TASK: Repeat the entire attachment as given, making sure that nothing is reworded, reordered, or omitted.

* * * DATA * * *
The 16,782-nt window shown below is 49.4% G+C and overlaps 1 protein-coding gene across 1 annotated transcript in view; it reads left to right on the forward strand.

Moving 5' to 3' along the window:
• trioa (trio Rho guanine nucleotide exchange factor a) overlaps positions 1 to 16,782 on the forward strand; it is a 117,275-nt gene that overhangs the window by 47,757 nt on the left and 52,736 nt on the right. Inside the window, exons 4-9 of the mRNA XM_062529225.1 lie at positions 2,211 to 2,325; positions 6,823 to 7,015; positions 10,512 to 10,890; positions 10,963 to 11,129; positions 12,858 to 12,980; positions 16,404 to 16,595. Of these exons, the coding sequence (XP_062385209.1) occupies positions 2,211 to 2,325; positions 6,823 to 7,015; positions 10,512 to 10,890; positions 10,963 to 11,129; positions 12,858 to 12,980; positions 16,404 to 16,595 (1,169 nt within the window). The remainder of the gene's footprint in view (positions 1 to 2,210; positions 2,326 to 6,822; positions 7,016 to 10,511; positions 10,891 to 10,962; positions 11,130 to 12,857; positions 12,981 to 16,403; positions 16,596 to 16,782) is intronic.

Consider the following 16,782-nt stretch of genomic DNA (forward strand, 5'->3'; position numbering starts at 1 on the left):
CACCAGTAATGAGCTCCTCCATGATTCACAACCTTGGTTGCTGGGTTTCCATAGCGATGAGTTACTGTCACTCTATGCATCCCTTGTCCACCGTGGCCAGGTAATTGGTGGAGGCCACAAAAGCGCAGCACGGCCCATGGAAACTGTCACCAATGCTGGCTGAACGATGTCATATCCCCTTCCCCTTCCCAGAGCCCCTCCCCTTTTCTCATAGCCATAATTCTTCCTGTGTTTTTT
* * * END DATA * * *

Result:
The 16,782-nt window shown below is 49.4% G+C and overlaps 1 protein-coding gene across 1 annotated transcript in view; it reads left to right on the forward strand.

Moving 5' to 3' along the window:
• trioa (trio Rho guanine nucleotide exchange factor a) overlaps positions 1 to 16,782 on the forward strand; it is a 117,275-nt gene that overhangs the window by 47,757 nt on the left and 52,736 nt on the right. Inside the window, exons 4-9 of the mRNA XM_062529225.1 lie at positions 2,211 to 2,325; positions 6,823 to 7,015; positions 10,512 to 10,890; positions 10,963 to 11,129; positions 12,858 to 12,980; positions 16,404 to 16,595. Of these exons, the coding sequence (XP_062385209.1) occupies positions 2,211 to 2,325; positions 6,823 to 7,015; positions 10,512 to 10,890; positions 10,963 to 11,129; positions 12,858 to 12,980; positions 16,404 to 16,595 (1,169 nt within the window). The remainder of the gene's footprint in view (positions 1 to 2,210; positions 2,326 to 6,822; positions 7,016 to 10,511; positions 10,891 to 10,962; positions 11,130 to 12,857; positions 12,981 to 16,403; positions 16,596 to 16,782) is intronic.

Consider the following 16,782-nt stretch of genomic DNA (forward strand, 5'->3'; position numbering starts at 1 on the left):
CACCAGTAATGAGCTCCTCCATGATTCACAACCTTGGTTGCTGGGTTTCCATAGCGATGAGTTACTGTCACTCTATGCATCCCTTGTCCACCGTGGCCAGGTAATTGGTGGAGGCCACAAAAGCGCAGCACGGCCCATGGAAACTGTCACCAATGCTGGCTGAACGATGTCATATCCCCTTCCCCTTCCCAGAGCCCCTCCCCTTTTCTCATAGCCATAATTCTTCCTGTGTTTTTT